Drama thrives on conflict, and so does the novel. The nature of the conflict may be explicitly stated or merely implied; but an element of it must be present, otherwise the characters would be gliding through a frictionless universe.Larry sez the fruitfulness of Koestler's writing is demonstrated by the fact that this passage inspired his pome, Frictionless Universe.
But now Larry wants to quote a (unfortunately long) passage from Janus:
With due respect to Shakespeare's 'All the world's a stage', one might say that the ordinary mortal's life is played on two alternating stages, situated on two different levels -- let us call them the trivial plane and the tragic plane of existence. Most of the time we bustle about on the trivial plane; but on some special occasions, when confronted with death or engulfed in the oceanic feeling, we seem to fall through a stage-trap or man-hole and are transferred to the tragic or absolute plane. Then all at once our daily routines appear as shallow, trifling vanities. But once safely back on the trivial plane we dismiss the experiences of the other as phantasms of overstrung nerves.
The highest form of human creativity is the endeavour to bridge the gap between the two planes. Both the artist and the scientist are gifted -- or cursed with the faculty of perceiving the trivial events of everyday experience sub specie aeternitatis, in the light of eternity; and conversely to express the absolute in human terms, to reflect it in a concrete image. Our ordinary mortal has neither the intellectual nor the emotional equipment to live for more than brief transition periods on the tragic plane. The Infinite is too inhuman and elusive to cope with unless it is made to blend itself with the tangible world of the finite. The existentialist's Absolute becomes emotionally effective only if it is bisociated with something concrete -- dovetailed into the familiar. This is what both scientist and artist are aiming at, though not always consciously. By bridging the gap between the two planes, the cosmic mystery becomes humanized, drawn into the orbit of man, while his humdrum experiences are transformed, surrounded by a halo of mystery and wonder.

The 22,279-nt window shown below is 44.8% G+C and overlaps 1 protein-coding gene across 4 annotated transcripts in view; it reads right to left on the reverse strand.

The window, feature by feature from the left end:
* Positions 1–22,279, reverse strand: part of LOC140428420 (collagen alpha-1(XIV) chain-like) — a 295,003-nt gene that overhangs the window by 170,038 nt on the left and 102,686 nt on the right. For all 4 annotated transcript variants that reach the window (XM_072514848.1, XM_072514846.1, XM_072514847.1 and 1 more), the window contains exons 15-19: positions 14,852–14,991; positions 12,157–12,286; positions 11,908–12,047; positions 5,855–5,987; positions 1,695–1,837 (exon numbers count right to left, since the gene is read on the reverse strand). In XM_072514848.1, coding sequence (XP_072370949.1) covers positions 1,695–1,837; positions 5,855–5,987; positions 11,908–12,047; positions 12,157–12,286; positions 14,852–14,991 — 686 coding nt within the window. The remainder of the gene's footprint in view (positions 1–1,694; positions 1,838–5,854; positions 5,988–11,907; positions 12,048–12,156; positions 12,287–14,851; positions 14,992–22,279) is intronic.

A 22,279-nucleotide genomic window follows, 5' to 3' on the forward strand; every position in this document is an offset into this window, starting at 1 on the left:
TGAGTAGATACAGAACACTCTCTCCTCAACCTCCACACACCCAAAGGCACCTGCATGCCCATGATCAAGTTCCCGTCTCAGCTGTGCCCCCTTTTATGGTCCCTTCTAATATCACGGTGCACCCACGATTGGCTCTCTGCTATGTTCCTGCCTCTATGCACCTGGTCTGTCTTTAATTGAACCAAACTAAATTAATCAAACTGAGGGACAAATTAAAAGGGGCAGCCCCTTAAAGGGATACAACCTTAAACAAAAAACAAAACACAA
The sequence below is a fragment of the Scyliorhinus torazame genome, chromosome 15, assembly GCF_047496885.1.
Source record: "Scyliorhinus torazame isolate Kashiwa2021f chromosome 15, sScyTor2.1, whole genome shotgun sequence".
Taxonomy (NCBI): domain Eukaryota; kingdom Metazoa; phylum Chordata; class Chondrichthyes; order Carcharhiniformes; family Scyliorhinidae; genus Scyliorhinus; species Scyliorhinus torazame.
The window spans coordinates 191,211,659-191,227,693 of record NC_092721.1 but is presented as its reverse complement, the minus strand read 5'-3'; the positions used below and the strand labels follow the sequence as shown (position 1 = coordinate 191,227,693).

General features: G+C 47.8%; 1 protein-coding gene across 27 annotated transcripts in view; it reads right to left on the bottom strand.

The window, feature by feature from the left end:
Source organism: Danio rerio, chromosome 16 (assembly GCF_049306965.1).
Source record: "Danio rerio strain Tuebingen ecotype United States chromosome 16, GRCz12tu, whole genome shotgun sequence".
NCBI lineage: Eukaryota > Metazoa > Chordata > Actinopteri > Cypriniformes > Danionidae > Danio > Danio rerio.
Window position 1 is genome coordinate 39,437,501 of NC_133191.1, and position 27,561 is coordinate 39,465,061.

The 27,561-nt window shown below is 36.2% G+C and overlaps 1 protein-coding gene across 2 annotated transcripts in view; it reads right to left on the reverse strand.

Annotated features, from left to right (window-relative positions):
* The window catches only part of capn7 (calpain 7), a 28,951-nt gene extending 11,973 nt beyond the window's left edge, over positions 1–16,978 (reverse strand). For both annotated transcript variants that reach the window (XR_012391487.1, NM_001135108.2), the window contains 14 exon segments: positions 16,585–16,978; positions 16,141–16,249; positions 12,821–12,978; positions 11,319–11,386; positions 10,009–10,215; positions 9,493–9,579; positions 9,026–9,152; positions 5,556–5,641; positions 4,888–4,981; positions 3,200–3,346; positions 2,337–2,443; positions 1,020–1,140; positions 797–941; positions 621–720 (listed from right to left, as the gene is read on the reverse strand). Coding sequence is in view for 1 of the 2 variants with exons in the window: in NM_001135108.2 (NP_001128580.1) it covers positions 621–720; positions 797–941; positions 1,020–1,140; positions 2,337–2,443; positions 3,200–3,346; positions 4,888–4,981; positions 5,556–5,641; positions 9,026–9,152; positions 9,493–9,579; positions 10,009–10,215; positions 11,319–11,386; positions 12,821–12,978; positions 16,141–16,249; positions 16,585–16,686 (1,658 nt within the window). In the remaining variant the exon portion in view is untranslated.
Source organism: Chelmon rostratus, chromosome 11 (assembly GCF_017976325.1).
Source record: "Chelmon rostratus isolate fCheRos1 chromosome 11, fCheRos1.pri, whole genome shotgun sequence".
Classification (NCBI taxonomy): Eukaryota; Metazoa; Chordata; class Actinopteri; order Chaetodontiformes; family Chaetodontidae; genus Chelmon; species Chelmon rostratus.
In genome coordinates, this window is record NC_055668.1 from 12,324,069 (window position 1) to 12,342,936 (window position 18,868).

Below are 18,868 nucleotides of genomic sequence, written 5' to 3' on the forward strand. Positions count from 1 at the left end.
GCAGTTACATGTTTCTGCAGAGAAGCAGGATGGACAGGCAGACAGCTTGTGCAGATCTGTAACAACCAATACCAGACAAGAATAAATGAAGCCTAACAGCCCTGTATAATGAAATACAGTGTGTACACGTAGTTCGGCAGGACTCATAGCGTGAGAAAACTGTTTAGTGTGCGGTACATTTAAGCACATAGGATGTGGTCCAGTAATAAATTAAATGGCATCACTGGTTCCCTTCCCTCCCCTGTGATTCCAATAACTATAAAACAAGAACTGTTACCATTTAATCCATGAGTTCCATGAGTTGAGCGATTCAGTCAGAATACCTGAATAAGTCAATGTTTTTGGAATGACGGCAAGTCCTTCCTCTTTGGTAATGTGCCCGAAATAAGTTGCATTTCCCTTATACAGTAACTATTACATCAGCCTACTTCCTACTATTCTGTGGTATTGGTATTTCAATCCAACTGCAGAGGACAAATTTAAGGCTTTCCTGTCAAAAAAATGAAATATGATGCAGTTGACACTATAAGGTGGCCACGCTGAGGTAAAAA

Needless to say, not all novels are 'problem novels', subjecting the reader to a sustained barrage of existential conundrums. But indirectly and implicitly every great work of art has some bearing on man's ultimate problems. Even a humble daisy has a root, and a work of art, however lighthearted or serene, is ultimately nourished through its delicate capillaries by the archetypal sub-strata of experience.
By living on both planes at once, the creative artist or scientist is able to catch an occasional glimpse of eternity looking through the window of time. Whether it is a mediaeval stained-glass window or Newton's formula of universal gravity, is a matter of temperament and taste.Janus: A Summing Up
by Arthur Koestler, p.146-7
Larry makes no comment.
He has been dovetailed into the familiar.
Update March 17/07:
Koestler also spends a good many pages demolishing Darwinism, evolution, natural selection. He says random mutation has been proven to be irrelevant and natural selection is a tautology. Larry hasn't gotten to the part where he provides an alternative explanation (except that it's "a mystery" and far more complex than earlier scientists imagined) but it probably has something to do with his holon and hierarchical organism theory.
Larry's not scientifically adept enough to judge this argument, but to him Koestler is pretty compelling. Larry wonders if the Intelligent Design proponents know about this, and hopes they never find out cuz then we'd have a helluva mess on our hands, eh?